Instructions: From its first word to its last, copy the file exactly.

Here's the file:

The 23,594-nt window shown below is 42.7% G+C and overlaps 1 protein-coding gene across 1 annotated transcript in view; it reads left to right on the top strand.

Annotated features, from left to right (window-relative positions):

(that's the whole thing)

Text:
The 23,594-nt window shown below is 42.7% G+C and overlaps 1 protein-coding gene across 1 annotated transcript in view; it reads left to right on the top strand.

Annotated features, from left to right (window-relative positions):